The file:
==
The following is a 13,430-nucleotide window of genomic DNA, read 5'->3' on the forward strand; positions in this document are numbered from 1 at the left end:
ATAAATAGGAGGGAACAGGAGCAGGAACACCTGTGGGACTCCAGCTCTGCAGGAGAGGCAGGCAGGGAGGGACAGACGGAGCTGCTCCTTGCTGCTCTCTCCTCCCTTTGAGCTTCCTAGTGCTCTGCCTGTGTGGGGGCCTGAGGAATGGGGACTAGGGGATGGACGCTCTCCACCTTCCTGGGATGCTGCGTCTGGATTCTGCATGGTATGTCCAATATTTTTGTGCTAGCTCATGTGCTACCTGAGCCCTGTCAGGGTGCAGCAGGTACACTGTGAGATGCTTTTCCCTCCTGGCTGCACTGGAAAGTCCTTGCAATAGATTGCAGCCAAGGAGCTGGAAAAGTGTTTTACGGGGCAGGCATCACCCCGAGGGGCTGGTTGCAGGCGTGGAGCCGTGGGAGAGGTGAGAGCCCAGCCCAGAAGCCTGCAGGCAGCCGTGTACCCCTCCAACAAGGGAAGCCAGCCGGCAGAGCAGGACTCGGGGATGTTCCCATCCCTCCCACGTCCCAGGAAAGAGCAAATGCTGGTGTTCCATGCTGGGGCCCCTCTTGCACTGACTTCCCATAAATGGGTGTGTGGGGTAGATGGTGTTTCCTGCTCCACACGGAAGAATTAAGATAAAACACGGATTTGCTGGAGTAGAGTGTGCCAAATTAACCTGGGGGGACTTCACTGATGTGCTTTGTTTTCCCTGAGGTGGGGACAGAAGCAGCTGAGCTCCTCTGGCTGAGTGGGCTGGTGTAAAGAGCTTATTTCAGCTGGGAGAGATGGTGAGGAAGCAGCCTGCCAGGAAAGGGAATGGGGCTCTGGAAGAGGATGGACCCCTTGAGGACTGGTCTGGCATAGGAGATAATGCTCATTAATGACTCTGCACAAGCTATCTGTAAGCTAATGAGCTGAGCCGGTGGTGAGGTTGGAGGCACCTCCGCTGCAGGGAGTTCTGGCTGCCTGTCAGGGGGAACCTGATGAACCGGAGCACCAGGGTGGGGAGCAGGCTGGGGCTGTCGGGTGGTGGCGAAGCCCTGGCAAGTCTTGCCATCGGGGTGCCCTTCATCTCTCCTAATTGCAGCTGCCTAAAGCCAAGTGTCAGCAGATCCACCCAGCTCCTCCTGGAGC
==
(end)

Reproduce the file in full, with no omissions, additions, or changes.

The following is a 13,430-nucleotide window of genomic DNA, read 5'->3' on the forward strand; positions in this document are numbered from 1 at the left end:
ATAAATAGGAGGGAACAGGAGCAGGAACACCTGTGGGACTCCAGCTCTGCAGGAGAGGCAGGCAGGGAGGGACAGACGGAGCTGCTCCTTGCTGCTCTCTCCTCCCTTTGAGCTTCCTAGTGCTCTGCCTGTGTGGGGGCCTGAGGAATGGGGACTAGGGGATGGACGCTCTCCACCTTCCTGGGATGCTGCGTCTGGATTCTGCATGGTATGTCCAATATTTTTGTGCTAGCTCATGTGCTACCTGAGCCCTGTCAGGGTGCAGCAGGTACACTGTGAGATGCTTTTCCCTCCTGGCTGCACTGGAAAGTCCTTGCAATAGATTGCAGCCAAGGAGCTGGAAAAGTGTTTTACGGGGCAGGCATCACCCCGAGGGGCTGGTTGCAGGCGTGGAGCCGTGGGAGAGGTGAGAGCCCAGCCCAGAAGCCTGCAGGCAGCCGTGTACCCCTCCAACAAGGGAAGCCAGCCGGCAGAGCAGGACTCGGGGATGTTCCCATCCCTCCCACGTCCCAGGAAAGAGCAAATGCTGGTGTTCCATGCTGGGGCCCCTCTTGCACTGACTTCCCATAAATGGGTGTGTGGGGTAGATGGTGTTTCCTGCTCCACACGGAAGAATTAAGATAAAACACGGATTTGCTGGAGTAGAGTGTGCCAAATTAACCTGGGGGGACTTCACTGATGTGCTTTGTTTTCCCTGAGGTGGGGACAGAAGCAGCTGAGCTCCTCTGGCTGAGTGGGCTGGTGTAAAGAGCTTATTTCAGCTGGGAGAGATGGTGAGGAAGCAGCCTGCCAGGAAAGGGAATGGGGCTCTGGAAGAGGATGGACCCCTTGAGGACTGGTCTGGCATAGGAGATAATGCTCATTAATGACTCTGCACAAGCTATCTGTAAGCTAATGAGCTGAGCCGGTGGTGAGGTTGGAGGCACCTCCGCTGCAGGGAGTTCTGGCTGCCTGTCAGGGGGAACCTGATGAACCGGAGCACCAGGGTGGGGAGCAGGCTGGGGCTGTCGGGTGGTGGCGAAGCCCTGGCAAGTCTTGCCATCGGGGTGCCCTTCATCTCTCCTAATTGCAGCTGCCTAAAGCCAAGTGTCAGCAGATCCACCCAGCTCCTCCTGGAGC